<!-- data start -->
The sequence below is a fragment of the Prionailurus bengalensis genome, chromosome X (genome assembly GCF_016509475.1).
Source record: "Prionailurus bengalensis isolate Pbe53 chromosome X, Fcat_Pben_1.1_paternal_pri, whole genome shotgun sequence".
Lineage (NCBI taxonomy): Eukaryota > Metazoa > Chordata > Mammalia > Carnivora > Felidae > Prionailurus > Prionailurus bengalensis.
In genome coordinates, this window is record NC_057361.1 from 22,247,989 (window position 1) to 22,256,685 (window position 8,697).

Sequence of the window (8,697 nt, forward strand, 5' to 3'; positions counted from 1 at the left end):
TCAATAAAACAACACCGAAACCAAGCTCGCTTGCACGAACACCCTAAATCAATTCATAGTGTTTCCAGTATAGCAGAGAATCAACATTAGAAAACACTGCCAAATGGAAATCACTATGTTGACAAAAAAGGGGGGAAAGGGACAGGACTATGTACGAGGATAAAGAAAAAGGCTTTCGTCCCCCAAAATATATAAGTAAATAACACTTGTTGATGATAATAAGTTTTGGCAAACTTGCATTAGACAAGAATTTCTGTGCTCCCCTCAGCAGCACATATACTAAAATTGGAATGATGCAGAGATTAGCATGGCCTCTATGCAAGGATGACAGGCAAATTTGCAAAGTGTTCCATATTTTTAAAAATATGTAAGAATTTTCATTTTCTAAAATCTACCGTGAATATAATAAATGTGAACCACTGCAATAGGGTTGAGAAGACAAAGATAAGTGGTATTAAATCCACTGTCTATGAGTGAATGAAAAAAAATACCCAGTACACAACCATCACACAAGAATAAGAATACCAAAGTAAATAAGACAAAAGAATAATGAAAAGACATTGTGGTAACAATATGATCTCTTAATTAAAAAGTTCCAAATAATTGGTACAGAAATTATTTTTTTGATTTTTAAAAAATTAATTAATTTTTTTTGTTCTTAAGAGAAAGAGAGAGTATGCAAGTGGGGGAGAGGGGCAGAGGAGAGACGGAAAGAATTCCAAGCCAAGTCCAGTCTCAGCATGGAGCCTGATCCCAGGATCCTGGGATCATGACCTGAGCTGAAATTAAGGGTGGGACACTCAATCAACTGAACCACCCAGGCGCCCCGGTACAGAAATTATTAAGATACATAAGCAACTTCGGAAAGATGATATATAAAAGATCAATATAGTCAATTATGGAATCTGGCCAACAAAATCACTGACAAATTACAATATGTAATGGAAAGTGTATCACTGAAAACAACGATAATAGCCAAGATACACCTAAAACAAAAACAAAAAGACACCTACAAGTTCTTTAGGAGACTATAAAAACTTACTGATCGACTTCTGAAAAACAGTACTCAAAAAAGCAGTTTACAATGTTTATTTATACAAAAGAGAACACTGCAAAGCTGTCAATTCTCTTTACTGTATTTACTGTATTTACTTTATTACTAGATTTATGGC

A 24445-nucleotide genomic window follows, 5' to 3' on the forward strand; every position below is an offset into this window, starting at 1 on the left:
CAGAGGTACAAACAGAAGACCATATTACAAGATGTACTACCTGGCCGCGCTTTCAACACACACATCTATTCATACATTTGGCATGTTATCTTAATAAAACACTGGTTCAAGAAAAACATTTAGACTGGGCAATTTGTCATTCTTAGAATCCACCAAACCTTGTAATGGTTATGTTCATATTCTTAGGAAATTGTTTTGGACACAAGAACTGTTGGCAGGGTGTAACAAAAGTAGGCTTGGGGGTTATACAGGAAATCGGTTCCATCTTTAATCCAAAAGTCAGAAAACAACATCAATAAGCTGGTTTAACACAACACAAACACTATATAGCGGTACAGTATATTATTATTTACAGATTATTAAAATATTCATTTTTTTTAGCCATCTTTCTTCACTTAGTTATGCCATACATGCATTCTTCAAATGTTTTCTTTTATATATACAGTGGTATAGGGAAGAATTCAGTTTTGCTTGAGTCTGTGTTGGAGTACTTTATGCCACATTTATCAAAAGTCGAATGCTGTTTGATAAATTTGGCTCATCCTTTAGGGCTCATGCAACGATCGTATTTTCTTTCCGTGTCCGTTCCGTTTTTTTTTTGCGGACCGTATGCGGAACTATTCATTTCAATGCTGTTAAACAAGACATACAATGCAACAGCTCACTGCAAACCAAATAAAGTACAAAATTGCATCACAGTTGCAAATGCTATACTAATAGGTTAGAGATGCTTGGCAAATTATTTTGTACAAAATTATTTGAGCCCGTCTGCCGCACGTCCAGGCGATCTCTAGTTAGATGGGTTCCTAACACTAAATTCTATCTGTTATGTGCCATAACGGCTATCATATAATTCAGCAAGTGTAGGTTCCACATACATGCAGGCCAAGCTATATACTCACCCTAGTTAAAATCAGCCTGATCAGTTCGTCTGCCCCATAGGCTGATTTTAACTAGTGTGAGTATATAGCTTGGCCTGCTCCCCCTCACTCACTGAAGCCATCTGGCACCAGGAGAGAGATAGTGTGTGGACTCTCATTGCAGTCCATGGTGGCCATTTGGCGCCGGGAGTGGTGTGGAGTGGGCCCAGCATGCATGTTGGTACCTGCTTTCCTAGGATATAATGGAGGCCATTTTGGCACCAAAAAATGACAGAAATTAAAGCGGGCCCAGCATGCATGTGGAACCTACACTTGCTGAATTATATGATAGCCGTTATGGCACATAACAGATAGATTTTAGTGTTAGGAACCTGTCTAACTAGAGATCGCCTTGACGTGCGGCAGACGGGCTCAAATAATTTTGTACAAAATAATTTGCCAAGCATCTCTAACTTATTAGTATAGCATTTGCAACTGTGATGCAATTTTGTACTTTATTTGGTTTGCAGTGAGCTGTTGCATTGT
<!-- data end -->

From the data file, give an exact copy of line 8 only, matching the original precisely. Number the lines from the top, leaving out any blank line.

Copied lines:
CAGAGGTACAAACAGAAGACCATATTACAAGATGTACTACCTGGCCGCGCTTTCAACACACACATCTATTCATACATTTGGCATGTTATCTTAATAAAACACTGGTTCAAGAAAAACATTTAGACTGGGCAATTTGTCATTCTTAGAATCCACCAAACCTTGTAATGGTTATGTTCATATTCTTAGGAAATTGTTTTGGACACAAGAACTGTTGGCAGGGTGTAACAAAAGTAGGCTTGGGGGTTATACAGGAAATCGGTTCCATCTTTAATCCAAAAGTCAGAAAACAACATCAATAAGCTGGTTTAACACAACACAAACACTATATAGCGGTACAGTATATTATTATTTACAGATTATTAAAATATTCATTTTTTTTAGCCATCTTTCTTCACTTAGTTATGCCATACATGCATTCTTCAAATGTTTTCTTTTATATATACAGTGGTATAGGGAAGAATTCAGTTTTGCTTGAGTCTGTGTTGGAGTACTTTATGCCACATTTATCAAAAGTCGAATGCTGTTTGATAAATTTGGCTCATCCTTTAGGGCTCATGCAACGATCGTATTTTCTTTCCGTGTCCGTTCCGTTTTTTTTTTGCGGACCGTATGCGGAACTATTCATTTCAATGCTGTTAAACAAGACATACAATGCAACAGCTCACTGCAAACCAAATAAAGTACAAAATTGCATCACAGTTGCAAATGCTATACTAATAGGTTAGAGATGCTTGGCAAATTATTTTGTACAAAATTATTTGAGCCCGTCTGCCGCACGTCCAGGCGATCTCTAGTTAGATGGGTTCCTAACACTAAATTCTATCTGTTATGTGCCATAACGGCTATCATATAATTCAGCAAGTGTAGGTTCCACATACATGCAGGCCAAGCTATATACTCACCCTAGTTAAAATCAGCCTGATCAGTTCGTCTGCCCCATAGGCTGATTTTAACTAGTGTGAGTATATAGCTTGGCCTGCTCCCCCTCACTCACTGAAGCCATCTGGCACCAGGAGAGAGATAGTGTGTGGACTCTCATTGCAGTCCATGGTGGCCATTTGGCGCCGGGAGTGGTGTGGAGTGGGCCCAGCATGCATGTTGGTACCTGCTTTCCTAGGATATAATGGAGGCCATTTTGGCACCAAAAAATGACAGAAATTAAAGCGGGCCCAGCATGCATGTGGAACCTACACTTGCTGAATTATATGATAGCCGTTATGGCACATAACAGATAGATTTTAGTGTTAGGAACCTGTCTAACTAGAGATCGCCTTGACGTGCGGCAGACGGGCTCAAATAATTTTGTACAAAATAATTTGCCAAGCATCTCTAACTTATTAGTATAGCATTTGCAACTGTGATGCAATTTTGTACTTTATTTGGTTTGCAGTGAGCTGTTGCATTGT